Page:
Federal contractors take note. This April, sexual orientation and gender identity will be added to the groups that are protected from discrimination. Read on for information on immediate changes and possible impact on your current AAP requirements and metrics.
On July 21, 2014 President Obama issued Executive Order 13672, which added “sexual orientation and gender identity” to the prohibited bases of discrimination in Executive Order 11246. This effectively prohibits discrimination based on sexual orientation or gender identity for federal contractors and subcontractors. The regulations to implement Executive Order 13672 were published in the Federal Register on December 9, 2014 and become effective April 8, 2015.
What is Changing?
Specifically, the new regulations enact the following changes to Title 41 of the Code of Federal Regulations:
- Change the language that mentions the entire list of protected categories/bases by replacing the words “sex, or national origin” with the words “sex, sexual orientation, gender identity, or national origin” whenever they appear in the regulations (applies to the Equal Opportunity Clause, tagline used in the solicitations or advertisements, notices displayed to employees, etc.). This language is also changed in the section 60-1.8 “Segregated Facilities” to ensure that there is no segregation on the basis of sexual orientation and gender identity when providing facilities to employees. In addition, the OFCCP may conduct compliance evaluations to ensure that applicants and employees are treated without regard to sexual orientation and gender identity (60-1.20).
- Changes to the reporting of visa denials: contractors that have employees who will be working abroad must inform the Department of State and the Deputy Assistant Secretary if one of their (prospective) employees is denied a visa to enter a foreign country and the contractor believes that the denial may be based on the employee’s race, color, religion, sex, sexual orientation, gender identity, or national origin. (41 CFR 60-1.10)
What is Staying the Same?
Perhaps what is more important to contractors, though, is what is not changing:
- AAP requirements are not changing
- No requirement to establish goals related to sexual orientation or gender identity
- No requirement to invite to self-identify sexual orientation or gender identity
- No data collection requirements
While contractors are not required to collect any new data associated with this Final Rule, the provision of 41 CFR 60-2.35 indicates that “Each contractor’s compliance with its nondiscrimination obligations will be determined by analysis of statistical data and other non-statistical information which would indicate whether employees and applicants are being treated without regard to their race, color, religion, sex, sexual orientation, gender identity, or national origin.”
In the vast majority of instances, statistical analysis of employment decisions with regard to sexual orientation or gender identity will be impractical.
Without the ability to categorize individuals into groups (protected v. non-protected), no statistical comparison of outcomes can be performed. So
analysis of promotions, terminations, and compensation will be impossible without the ability to identify which individuals are in the protected group
and which are not. Given that this is a self-identification type of classification, neither firms nor the OFCCP will be able to complete a statistical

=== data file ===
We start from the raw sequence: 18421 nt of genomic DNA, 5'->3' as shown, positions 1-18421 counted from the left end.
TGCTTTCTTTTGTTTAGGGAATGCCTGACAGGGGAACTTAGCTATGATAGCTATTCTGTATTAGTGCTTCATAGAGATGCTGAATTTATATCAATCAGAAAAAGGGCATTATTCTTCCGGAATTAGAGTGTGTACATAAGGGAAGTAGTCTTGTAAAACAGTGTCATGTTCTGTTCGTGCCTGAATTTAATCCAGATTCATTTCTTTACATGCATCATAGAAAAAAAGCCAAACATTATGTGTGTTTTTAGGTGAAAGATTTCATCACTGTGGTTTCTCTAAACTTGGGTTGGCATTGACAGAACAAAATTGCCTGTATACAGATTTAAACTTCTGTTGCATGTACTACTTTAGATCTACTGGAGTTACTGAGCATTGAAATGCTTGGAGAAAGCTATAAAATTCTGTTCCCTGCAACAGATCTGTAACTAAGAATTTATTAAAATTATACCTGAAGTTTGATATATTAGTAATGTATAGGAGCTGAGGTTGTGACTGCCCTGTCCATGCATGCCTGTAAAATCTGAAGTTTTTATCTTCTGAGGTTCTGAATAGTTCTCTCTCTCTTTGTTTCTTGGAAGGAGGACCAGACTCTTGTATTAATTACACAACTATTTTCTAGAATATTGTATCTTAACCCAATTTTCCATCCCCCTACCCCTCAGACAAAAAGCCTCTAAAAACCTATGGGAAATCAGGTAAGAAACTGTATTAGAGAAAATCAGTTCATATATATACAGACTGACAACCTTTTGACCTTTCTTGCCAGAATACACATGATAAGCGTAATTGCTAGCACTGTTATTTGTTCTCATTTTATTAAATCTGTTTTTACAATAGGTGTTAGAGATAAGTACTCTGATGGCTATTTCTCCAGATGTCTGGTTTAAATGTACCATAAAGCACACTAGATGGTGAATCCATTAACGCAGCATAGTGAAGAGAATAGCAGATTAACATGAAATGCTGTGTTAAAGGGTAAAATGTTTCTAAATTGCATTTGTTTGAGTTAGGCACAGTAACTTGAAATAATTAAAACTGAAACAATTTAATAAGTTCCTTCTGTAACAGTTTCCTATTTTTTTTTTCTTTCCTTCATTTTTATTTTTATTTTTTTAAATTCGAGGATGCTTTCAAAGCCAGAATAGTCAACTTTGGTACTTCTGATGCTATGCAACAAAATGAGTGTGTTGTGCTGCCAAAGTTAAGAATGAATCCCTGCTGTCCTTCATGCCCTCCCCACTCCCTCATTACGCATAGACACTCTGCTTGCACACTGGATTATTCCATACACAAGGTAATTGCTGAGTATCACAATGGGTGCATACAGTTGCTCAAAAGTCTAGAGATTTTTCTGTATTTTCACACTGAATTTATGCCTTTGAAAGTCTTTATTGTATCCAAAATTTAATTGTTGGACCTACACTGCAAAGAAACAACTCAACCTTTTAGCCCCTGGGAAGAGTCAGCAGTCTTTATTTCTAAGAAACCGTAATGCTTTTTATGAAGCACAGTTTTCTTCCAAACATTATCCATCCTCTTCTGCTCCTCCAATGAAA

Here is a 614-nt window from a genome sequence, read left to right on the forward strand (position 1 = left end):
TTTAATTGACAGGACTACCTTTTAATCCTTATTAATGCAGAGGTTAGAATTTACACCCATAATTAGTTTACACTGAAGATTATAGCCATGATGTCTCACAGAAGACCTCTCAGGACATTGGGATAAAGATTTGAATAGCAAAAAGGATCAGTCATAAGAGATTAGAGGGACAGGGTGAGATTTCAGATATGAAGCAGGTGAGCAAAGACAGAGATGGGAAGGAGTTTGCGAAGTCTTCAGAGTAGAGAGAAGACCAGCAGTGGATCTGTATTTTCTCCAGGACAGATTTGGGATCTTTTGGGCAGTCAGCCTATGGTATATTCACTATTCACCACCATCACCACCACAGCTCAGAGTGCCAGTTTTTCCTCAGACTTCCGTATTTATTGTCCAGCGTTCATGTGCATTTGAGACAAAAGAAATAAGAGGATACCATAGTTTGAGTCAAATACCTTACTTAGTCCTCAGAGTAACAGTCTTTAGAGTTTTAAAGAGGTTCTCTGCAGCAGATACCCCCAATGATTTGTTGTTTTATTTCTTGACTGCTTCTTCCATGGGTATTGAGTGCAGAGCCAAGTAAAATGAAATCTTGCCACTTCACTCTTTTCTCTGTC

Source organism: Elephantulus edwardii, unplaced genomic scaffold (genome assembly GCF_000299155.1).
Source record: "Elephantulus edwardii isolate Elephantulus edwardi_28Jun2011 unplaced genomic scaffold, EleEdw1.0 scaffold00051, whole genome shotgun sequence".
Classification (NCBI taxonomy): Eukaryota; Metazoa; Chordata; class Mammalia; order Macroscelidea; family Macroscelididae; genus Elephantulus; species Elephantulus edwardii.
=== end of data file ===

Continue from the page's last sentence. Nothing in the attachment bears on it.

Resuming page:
analysis. Further, external hiring benchmarks are not available because to date, there are no widely accepted census data (either provided by a government
agency or private firm) with regard to either sexual orientation or gender identity. This leaves both firms and the OFCCP only “other non-statistical
information” for analysis.
While these types of cases may still be few and far between, the EEOC reached a conciliation agreement with a grocery store in September 2013 related to the firing of a transgender employee. Within the last few months the EEOC has filed two federal lawsuits against employers relating to transgendered employees. See EEOC v. R.G. & G.R Harris Funeral Homes, Inc. and EEOC v. Lakeland Eye Clinic. Given that the EEOC has begun to take cases in this area and with the President’s issuing of EO 13672, can the OFCCP be too far behind before they begin enforcement of these issues?
As noted, there are as yet no widely accepted statistics regarding benchmarks for either sexual orientation or gender identity. However, as we noted in this blog recently, the UCLA report "How Many People are Lesbian, Gay, Bisexual, and Transgender?" issued in 2011 estimates the number of individuals who identify themselves as transgender in the United States at 0.3% of the US population, or a very small percentage of the 3.5% who identify themselves as either lesbian, gay, bisexual or transgender (LGBT).
Also, a recent 2014 Centers for Disease Control and Prevention survey entitled "Sexual Orientation and Health Among U.S. Adults: National Health Interview Survey, 2013," found that less than 3% of the population identified themselves as gay, lesbian or bisexual.
Given that mainstream universities and government agencies are beginning to compile or estimate statistical information in this area, it may not be so long before the OFCCP mandates a workforce benchmark related to sexual orientation or gender identity. As a comparison, think about where the OFCCP was with regard to individuals with disabilities just ten or twenty years ago. Who would have foreseen the self-identification and utilization goals that have come with the revision of Section 503? Contractors should consider, and be prepared for, the possibility that these new requirements may, in the future, include data analysis following a trajectory similar to what has happened with Section 503.
For additional information on this topic, visit our OFCCP Compliance page and contact one of our experts.